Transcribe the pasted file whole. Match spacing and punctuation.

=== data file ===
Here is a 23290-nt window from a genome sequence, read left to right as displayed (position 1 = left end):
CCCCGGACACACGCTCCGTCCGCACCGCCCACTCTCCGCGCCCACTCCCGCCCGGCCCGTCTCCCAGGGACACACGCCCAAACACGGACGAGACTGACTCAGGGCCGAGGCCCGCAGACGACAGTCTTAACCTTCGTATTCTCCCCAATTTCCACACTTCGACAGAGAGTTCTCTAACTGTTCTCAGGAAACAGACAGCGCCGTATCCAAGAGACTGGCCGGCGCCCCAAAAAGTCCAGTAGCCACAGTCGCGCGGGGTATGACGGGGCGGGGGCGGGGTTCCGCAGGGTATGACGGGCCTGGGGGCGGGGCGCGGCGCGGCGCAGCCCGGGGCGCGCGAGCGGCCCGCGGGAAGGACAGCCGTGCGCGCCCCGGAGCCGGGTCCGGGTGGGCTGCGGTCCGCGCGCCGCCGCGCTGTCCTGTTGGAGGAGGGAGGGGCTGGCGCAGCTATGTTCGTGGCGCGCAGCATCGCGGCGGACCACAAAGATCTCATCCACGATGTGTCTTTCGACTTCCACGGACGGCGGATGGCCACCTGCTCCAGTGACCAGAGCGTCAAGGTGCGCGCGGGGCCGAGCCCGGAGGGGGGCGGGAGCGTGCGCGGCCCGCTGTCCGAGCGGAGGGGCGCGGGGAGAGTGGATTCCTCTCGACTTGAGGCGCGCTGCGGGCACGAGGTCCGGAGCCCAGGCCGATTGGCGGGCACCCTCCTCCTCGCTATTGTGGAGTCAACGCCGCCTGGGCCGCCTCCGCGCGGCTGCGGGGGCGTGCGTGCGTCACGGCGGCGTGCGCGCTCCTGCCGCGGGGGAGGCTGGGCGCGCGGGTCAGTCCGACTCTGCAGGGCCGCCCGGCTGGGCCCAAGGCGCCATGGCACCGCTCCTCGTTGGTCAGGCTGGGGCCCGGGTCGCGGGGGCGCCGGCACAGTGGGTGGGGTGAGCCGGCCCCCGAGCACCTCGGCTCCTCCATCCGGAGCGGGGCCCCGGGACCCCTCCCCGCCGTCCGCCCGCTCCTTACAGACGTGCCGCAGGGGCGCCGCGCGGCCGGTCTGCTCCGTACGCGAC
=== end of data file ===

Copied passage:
Here is a 23290-nt window from a genome sequence, read left to right as displayed (position 1 = left end):
CCCCGGACACACGCTCCGTCCGCACCGCCCACTCTCCGCGCCCACTCCCGCCCGGCCCGTCTCCCAGGGACACACGCCCAAACACGGACGAGACTGACTCAGGGCCGAGGCCCGCAGACGACAGTCTTAACCTTCGTATTCTCCCCAATTTCCACACTTCGACAGAGAGTTCTCTAACTGTTCTCAGGAAACAGACAGCGCCGTATCCAAGAGACTGGCCGGCGCCCCAAAAAGTCCAGTAGCCACAGTCGCGCGGGGTATGACGGGGCGGGGGCGGGGTTCCGCAGGGTATGACGGGCCTGGGGGCGGGGCGCGGCGCGGCGCAGCCCGGGGCGCGCGAGCGGCCCGCGGGAAGGACAGCCGTGCGCGCCCCGGAGCCGGGTCCGGGTGGGCTGCGGTCCGCGCGCCGCCGCGCTGTCCTGTTGGAGGAGGGAGGGGCTGGCGCAGCTATGTTCGTGGCGCGCAGCATCGCGGCGGACCACAAAGATCTCATCCACGATGTGTCTTTCGACTTCCACGGACGGCGGATGGCCACCTGCTCCAGTGACCAGAGCGTCAAGGTGCGCGCGGGGCCGAGCCCGGAGGGGGGCGGGAGCGTGCGCGGCCCGCTGTCCGAGCGGAGGGGCGCGGGGAGAGTGGATTCCTCTCGACTTGAGGCGCGCTGCGGGCACGAGGTCCGGAGCCCAGGCCGATTGGCGGGCACCCTCCTCCTCGCTATTGTGGAGTCAACGCCGCCTGGGCCGCCTCCGCGCGGCTGCGGGGGCGTGCGTGCGTCACGGCGGCGTGCGCGCTCCTGCCGCGGGGGAGGCTGGGCGCGCGGGTCAGTCCGACTCTGCAGGGCCGCCCGGCTGGGCCCAAGGCGCCATGGCACCGCTCCTCGTTGGTCAGGCTGGGGCCCGGGTCGCGGGGGCGCCGGCACAGTGGGTGGGGTGAGCCGGCCCCCGAGCACCTCGGCTCCTCCATCCGGAGCGGGGCCCCGGGACCCCTCCCCGCCGTCCGCCCGCTCCTTACAGACGTGCCGCAGGGGCGCCGCGCGGCCGGTCTGCTCCGTACGCGAC